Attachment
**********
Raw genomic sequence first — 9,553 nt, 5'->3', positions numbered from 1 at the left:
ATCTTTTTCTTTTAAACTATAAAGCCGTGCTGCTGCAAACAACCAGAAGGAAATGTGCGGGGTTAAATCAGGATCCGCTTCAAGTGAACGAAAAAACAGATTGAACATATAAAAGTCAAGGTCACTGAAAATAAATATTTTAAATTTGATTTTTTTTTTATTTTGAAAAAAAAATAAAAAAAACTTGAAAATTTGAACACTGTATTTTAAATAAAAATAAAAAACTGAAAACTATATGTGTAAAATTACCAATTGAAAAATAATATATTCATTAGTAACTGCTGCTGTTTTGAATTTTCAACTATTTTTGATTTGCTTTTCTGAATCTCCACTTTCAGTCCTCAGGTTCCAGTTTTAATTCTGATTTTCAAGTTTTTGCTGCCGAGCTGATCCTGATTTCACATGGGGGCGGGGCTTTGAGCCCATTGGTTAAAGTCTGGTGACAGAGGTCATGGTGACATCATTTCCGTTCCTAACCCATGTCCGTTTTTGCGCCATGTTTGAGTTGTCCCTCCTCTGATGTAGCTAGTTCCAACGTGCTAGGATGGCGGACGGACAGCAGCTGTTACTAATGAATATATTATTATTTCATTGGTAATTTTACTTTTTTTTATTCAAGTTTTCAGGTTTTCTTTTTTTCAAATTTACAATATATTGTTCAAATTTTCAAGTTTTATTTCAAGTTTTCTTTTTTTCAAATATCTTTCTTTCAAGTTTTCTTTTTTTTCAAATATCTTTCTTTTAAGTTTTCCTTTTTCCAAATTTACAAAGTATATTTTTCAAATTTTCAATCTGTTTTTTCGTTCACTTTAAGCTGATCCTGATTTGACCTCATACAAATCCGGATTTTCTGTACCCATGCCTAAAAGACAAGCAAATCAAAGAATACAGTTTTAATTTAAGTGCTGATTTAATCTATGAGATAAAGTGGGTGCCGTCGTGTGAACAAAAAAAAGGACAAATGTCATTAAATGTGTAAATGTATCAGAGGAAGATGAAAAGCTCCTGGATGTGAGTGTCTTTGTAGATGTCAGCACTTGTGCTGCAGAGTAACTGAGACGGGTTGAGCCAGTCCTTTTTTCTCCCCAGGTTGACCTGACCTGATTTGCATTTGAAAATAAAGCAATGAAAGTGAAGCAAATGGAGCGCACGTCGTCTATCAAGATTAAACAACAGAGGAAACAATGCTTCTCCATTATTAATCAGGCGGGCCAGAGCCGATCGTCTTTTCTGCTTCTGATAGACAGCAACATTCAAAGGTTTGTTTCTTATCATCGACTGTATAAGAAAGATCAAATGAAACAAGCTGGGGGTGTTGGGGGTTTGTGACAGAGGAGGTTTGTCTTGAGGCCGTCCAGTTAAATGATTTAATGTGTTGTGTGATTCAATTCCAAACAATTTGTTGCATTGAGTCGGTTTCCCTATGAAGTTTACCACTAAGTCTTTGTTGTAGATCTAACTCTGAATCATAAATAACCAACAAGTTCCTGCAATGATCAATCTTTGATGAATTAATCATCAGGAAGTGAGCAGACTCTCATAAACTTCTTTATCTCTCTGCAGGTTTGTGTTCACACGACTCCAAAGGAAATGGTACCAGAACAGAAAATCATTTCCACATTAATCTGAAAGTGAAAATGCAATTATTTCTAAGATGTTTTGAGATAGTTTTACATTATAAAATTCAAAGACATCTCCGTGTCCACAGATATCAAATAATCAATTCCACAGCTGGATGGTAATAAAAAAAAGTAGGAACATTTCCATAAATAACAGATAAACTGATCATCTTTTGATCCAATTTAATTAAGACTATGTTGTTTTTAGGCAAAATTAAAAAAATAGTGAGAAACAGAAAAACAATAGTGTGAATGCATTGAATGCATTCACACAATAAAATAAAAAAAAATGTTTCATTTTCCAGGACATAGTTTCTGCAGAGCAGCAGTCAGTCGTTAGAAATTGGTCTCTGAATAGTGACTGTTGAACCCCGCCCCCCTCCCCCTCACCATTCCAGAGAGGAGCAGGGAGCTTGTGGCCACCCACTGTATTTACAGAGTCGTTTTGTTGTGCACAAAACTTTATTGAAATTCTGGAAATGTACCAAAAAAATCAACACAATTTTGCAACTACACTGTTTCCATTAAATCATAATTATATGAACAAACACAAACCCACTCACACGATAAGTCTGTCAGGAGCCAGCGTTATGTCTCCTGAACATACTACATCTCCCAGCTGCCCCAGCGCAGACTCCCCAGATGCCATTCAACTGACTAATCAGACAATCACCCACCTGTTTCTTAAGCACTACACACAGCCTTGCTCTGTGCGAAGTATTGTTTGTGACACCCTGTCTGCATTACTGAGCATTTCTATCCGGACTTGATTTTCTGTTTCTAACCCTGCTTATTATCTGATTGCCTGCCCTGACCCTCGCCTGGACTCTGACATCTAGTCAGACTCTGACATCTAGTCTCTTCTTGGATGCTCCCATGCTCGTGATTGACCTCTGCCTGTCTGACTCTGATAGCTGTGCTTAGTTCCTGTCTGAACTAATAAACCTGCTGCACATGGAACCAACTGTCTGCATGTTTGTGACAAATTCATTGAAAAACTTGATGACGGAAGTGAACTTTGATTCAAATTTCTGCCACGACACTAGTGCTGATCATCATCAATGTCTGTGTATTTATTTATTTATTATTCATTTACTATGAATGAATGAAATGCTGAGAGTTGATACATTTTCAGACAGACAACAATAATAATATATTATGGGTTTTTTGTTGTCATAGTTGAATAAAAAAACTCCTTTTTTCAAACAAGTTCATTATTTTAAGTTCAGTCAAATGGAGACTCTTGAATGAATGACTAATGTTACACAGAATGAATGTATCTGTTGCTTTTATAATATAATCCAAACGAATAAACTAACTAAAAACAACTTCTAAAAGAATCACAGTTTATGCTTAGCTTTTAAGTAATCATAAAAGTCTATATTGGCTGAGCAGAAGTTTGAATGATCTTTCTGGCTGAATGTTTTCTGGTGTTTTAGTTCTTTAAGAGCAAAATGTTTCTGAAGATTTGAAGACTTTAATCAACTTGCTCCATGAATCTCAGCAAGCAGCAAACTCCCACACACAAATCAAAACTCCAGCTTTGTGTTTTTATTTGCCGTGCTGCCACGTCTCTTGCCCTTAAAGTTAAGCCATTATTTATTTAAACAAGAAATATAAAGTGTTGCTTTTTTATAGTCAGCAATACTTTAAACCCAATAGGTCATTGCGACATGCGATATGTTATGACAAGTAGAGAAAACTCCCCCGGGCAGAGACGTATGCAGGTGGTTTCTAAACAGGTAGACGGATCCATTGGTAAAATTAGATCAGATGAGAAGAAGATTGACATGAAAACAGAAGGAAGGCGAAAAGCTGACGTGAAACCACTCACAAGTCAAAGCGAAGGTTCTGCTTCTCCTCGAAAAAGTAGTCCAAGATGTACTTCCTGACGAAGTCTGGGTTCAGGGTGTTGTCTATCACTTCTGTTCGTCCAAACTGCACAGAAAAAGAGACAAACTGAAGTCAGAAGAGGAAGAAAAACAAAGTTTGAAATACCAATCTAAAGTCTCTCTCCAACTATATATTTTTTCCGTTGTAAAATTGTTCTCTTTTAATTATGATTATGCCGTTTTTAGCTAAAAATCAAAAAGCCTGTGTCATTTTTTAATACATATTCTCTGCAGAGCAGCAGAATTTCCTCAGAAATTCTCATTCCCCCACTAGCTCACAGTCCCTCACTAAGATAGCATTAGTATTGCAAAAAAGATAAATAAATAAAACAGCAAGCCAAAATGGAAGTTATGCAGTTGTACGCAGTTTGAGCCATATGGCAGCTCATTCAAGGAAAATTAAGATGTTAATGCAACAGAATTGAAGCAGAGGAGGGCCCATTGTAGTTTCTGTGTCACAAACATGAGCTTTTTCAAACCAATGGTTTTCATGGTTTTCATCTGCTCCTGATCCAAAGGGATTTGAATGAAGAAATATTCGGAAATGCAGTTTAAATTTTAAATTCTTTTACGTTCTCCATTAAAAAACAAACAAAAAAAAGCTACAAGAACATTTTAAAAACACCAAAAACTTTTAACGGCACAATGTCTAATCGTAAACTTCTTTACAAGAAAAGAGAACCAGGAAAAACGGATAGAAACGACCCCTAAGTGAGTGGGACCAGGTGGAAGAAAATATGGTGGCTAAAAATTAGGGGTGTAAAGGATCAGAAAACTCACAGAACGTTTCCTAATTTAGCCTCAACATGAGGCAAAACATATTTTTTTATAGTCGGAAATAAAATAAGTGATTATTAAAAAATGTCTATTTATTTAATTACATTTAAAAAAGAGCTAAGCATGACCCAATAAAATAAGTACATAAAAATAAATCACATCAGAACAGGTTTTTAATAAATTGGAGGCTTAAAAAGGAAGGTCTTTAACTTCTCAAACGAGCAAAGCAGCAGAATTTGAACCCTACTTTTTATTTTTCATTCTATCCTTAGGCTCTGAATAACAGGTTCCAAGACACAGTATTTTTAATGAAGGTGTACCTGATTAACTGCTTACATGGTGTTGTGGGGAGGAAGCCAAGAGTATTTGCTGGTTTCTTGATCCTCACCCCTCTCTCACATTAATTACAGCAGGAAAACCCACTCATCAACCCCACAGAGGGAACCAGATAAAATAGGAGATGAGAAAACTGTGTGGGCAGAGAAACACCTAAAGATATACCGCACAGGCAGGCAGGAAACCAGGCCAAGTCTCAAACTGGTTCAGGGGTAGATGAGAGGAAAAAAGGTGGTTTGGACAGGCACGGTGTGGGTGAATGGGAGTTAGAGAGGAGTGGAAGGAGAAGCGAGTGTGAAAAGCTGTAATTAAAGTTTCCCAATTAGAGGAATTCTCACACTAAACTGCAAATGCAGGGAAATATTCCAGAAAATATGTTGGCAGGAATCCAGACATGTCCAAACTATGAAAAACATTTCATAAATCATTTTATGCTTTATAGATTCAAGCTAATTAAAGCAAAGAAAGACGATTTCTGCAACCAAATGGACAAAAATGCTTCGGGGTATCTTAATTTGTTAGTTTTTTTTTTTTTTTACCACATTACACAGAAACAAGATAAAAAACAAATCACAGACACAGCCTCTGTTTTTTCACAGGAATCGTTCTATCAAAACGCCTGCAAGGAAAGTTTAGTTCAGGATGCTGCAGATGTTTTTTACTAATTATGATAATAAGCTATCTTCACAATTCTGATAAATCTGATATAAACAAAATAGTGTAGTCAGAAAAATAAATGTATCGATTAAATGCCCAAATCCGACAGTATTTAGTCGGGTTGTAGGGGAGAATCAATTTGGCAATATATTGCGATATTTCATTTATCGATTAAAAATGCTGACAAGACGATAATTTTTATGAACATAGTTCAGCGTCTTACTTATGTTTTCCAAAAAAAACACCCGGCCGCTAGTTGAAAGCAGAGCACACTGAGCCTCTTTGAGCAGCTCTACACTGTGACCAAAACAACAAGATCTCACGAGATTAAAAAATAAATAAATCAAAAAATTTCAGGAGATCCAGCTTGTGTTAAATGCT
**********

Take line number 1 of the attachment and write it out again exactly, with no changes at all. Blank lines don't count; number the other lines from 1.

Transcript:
Raw genomic sequence first — 9,553 nt, 5'->3', positions numbered from 1 at the left: